Leading for Diversity: How School Leaders Promote Positive Interethnic Relationsby Rosemary C. Henze, Edmundo Norte, Susan E. Sather, Ernest Walker, Anne Katz
The authors provide powerful models of leadership that are effective in developing schools where positive interethnic relations can flourish.
- SAGE Publications
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Meet the Author
Rosemary Henze is an associate professor in the Department of Linguistics and Language Development at San Jose State University. She began her career as a teacher of English as a second language and, after receiving her doctorate, worked for 14 years at Art, Research, and Curriculum Associates in Oakland, California, where she assisted school districts in addressing issues of equity and conducted research and evaluation studies focused on bilingual programs, school change, and race relations. She also worked with Native Alaskan, Native Hawaiian, and California Indian groups on issues related to language maintenance, ethnic identity, and bilingual education. In all her work, she seeks to apply scholarly knowledge from anthropology and linguistics to address systemic educational problems.
Edmundo Norte teaches for the Leading for Diversity Master of Science Degree program (a collaboration between California State University, Hayward, and Art, Research, and Curriculum Associates in Oakland, California); is an Education Specialist providing technical assistance in curriculum development to charter schools in Oakland; and is an educational consultant on issues of power and perceptions, educational leadership, Latino/a culture, and transformative education. He began his career as a bilingual, elementary-level teacher yet has a wide range of experience working at every level of public education, spanning 20 years. He holds a master’s degree from Harvard University and has nearly completed his doctoral work there in the department of Human Development and Psychology with a focus on risk and prevention. He acknowledges that by far his greatest learning experience and challenge to date has been that of applying his knowledge and experience to the developmentally responsible parenting of his two children—an ongoing labor of love.
Susan E. Sather is a senior program advisor at the Northwest Regional Educational Laboratory (NWREL) in Portland, OR. She leads the Laboratory’s professional learning teams (PLT) work, supervising and conducting PLT training in schools around the nation. She also contributes to research on issues such as high school academic rigor. Sather has 38 years of experience in education, 17 as a teacher working with a dropout prevention program and in special education. Prior to joining NWREL, she was western regional manager and a staff developer for a whole-school reform model, Ventures Education Systems. She has conducted research and evaluation through the School of Education and the School of Social Welfare at the University of California Berkeley, and with ARC associates in Oakland, California. At ARC, she was a member of the Leading for Diversity research team and co-author of Leading for Diversity: How School Leaders Promote Positive Interethnic Relations. She has a PhD in educational administration from the University of California Berkeley.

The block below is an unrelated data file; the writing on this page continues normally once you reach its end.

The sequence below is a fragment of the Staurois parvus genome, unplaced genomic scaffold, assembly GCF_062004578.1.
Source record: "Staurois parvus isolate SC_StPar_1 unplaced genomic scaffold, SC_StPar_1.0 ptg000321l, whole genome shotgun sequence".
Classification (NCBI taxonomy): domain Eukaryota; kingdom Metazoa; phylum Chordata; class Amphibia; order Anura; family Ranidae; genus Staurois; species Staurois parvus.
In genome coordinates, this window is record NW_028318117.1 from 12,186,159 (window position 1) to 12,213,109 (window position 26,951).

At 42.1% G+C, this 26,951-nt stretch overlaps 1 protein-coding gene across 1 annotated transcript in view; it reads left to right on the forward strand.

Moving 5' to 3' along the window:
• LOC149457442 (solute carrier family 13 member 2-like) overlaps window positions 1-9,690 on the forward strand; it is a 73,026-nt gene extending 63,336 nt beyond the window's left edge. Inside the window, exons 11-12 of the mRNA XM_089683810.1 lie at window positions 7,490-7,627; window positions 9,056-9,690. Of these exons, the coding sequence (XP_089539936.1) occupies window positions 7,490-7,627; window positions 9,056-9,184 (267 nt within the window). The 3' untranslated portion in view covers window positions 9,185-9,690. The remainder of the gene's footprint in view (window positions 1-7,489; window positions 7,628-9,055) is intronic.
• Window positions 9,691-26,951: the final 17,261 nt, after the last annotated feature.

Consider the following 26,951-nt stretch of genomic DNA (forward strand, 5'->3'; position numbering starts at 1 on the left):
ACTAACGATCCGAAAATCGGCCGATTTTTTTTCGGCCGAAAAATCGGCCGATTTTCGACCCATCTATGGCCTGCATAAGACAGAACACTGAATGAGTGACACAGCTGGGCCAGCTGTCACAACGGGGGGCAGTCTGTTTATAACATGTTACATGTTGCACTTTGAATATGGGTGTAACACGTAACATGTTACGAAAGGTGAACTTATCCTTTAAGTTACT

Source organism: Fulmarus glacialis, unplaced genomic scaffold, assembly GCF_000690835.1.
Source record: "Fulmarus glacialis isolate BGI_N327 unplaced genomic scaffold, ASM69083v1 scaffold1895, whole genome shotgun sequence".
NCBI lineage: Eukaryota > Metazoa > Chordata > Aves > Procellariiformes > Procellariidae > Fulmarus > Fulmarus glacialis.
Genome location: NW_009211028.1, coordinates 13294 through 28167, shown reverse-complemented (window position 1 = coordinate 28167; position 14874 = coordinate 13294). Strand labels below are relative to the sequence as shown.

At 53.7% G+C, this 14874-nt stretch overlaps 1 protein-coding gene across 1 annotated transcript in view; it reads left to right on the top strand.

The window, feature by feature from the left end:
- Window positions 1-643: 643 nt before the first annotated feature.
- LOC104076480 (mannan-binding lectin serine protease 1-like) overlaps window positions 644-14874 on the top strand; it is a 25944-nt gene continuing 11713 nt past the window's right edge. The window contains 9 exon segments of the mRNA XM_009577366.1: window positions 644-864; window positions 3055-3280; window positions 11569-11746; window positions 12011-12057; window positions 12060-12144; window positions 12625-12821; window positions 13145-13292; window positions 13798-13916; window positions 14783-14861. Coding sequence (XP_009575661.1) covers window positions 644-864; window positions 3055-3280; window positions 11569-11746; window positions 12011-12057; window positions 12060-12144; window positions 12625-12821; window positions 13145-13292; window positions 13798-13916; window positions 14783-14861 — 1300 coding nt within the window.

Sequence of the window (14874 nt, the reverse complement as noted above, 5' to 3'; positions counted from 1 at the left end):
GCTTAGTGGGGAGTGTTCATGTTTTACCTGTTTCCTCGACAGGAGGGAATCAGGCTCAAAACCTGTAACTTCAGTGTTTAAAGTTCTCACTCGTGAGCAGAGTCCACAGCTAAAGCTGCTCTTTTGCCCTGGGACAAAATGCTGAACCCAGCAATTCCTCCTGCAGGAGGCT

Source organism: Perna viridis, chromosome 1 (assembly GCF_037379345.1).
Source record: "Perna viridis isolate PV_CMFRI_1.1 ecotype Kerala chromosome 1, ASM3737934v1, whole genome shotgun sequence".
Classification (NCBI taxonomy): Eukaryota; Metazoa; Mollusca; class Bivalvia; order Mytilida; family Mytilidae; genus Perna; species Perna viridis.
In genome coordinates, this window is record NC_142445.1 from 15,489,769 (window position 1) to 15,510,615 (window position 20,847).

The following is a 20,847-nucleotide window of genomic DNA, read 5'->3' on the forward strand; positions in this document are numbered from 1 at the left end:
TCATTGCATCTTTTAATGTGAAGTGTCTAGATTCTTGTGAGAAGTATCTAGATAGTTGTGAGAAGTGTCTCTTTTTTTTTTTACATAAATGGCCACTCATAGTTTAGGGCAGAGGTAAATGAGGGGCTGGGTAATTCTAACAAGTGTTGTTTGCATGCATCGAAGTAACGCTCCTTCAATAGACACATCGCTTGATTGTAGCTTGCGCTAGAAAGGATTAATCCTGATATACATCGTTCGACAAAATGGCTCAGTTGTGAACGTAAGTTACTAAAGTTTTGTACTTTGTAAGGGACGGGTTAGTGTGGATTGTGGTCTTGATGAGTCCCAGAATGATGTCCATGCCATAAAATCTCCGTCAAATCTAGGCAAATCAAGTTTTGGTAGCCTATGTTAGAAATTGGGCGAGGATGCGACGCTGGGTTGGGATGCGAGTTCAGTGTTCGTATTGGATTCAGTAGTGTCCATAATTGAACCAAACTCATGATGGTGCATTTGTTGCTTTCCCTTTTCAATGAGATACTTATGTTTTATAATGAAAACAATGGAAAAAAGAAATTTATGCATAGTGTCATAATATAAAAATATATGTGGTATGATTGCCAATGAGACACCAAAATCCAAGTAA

Ernest W. Walker is the Diversity Programs Coordinator with Alameda County Social Services Agency. He has a wide range of experiences in diversity and conflict management among African American churches. He has served as a facilitator of the film The Color of Fear. He has also worked with churches in conflict, and in strategic planning and team building for nonprofits and government agencies. He is a former consultant with the Alban Institute and is currently a contract mediator with the U.S. Postal Service’s REDRESS worksite mediation program. He is past chair of Conciliation Forums of Oakland, a community mediation organization. He also worked as a researcher for ARC Associates, documenting best practices of public schools that manage diversity. He has a bachelor of arts degree from Rutgers University in New Jersey and a master of divinity degree from Princeton Theological Seminary, also in New Jersey. He is author of scholarly articles and is also a part-time instructor on African American religions at Contra Costa College in San Pablo, California.
Anne Katz, PhD, has worked for 20 years as a researcher and evaluator for projects connected with the education of linguistically and culturally diverse students. She served as the coprincipal investigator for the national study focused on successful leadership in diverse school settings that provided the empirical base for this book. As a teacher educator, she has provided and supported professional development in the United States, Brazil, and Egypt. She was instrumental in developing standards for English as a second language through Teachers of English as a Second or Other Language. And she has assisted many school districts in developing more authentic assessments of student performance. In all her work, she has promoted the forging of links between research and the classroom to support meaningful school change.
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